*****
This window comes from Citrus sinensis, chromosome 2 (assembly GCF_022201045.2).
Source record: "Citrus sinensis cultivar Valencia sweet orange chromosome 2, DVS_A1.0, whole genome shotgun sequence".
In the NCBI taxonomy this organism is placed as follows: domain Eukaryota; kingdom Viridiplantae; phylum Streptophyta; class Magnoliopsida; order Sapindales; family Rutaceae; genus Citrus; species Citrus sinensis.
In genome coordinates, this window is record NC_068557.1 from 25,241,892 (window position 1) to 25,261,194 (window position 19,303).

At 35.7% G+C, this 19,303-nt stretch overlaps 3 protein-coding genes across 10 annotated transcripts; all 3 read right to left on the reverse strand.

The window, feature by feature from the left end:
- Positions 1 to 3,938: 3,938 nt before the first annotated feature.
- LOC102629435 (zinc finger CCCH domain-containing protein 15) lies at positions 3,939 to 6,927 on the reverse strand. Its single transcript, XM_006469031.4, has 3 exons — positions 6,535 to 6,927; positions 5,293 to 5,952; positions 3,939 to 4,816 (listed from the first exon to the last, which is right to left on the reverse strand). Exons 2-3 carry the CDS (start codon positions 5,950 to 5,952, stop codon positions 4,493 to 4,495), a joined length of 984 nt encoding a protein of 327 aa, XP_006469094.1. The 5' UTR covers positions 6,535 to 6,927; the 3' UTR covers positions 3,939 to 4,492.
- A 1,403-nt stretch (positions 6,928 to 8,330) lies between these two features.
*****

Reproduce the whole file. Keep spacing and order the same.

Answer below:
This window comes from Citrus sinensis, chromosome 2 (assembly GCF_022201045.2).
Source record: "Citrus sinensis cultivar Valencia sweet orange chromosome 2, DVS_A1.0, whole genome shotgun sequence".
In the NCBI taxonomy this organism is placed as follows: domain Eukaryota; kingdom Viridiplantae; phylum Streptophyta; class Magnoliopsida; order Sapindales; family Rutaceae; genus Citrus; species Citrus sinensis.
In genome coordinates, this window is record NC_068557.1 from 25,241,892 (window position 1) to 25,261,194 (window position 19,303).

At 35.7% G+C, this 19,303-nt stretch overlaps 3 protein-coding genes across 10 annotated transcripts; all 3 read right to left on the reverse strand.

The window, feature by feature from the left end:
- Positions 1 to 3,938: 3,938 nt before the first annotated feature.
- LOC102629435 (zinc finger CCCH domain-containing protein 15) lies at positions 3,939 to 6,927 on the reverse strand. Its single transcript, XM_006469031.4, has 3 exons — positions 6,535 to 6,927; positions 5,293 to 5,952; positions 3,939 to 4,816 (listed from the first exon to the last, which is right to left on the reverse strand). Exons 2-3 carry the CDS (start codon positions 5,950 to 5,952, stop codon positions 4,493 to 4,495), a joined length of 984 nt encoding a protein of 327 aa, XP_006469094.1. The 5' UTR covers positions 6,535 to 6,927; the 3' UTR covers positions 3,939 to 4,492.
- A 1,403-nt stretch (positions 6,928 to 8,330) lies between these two features.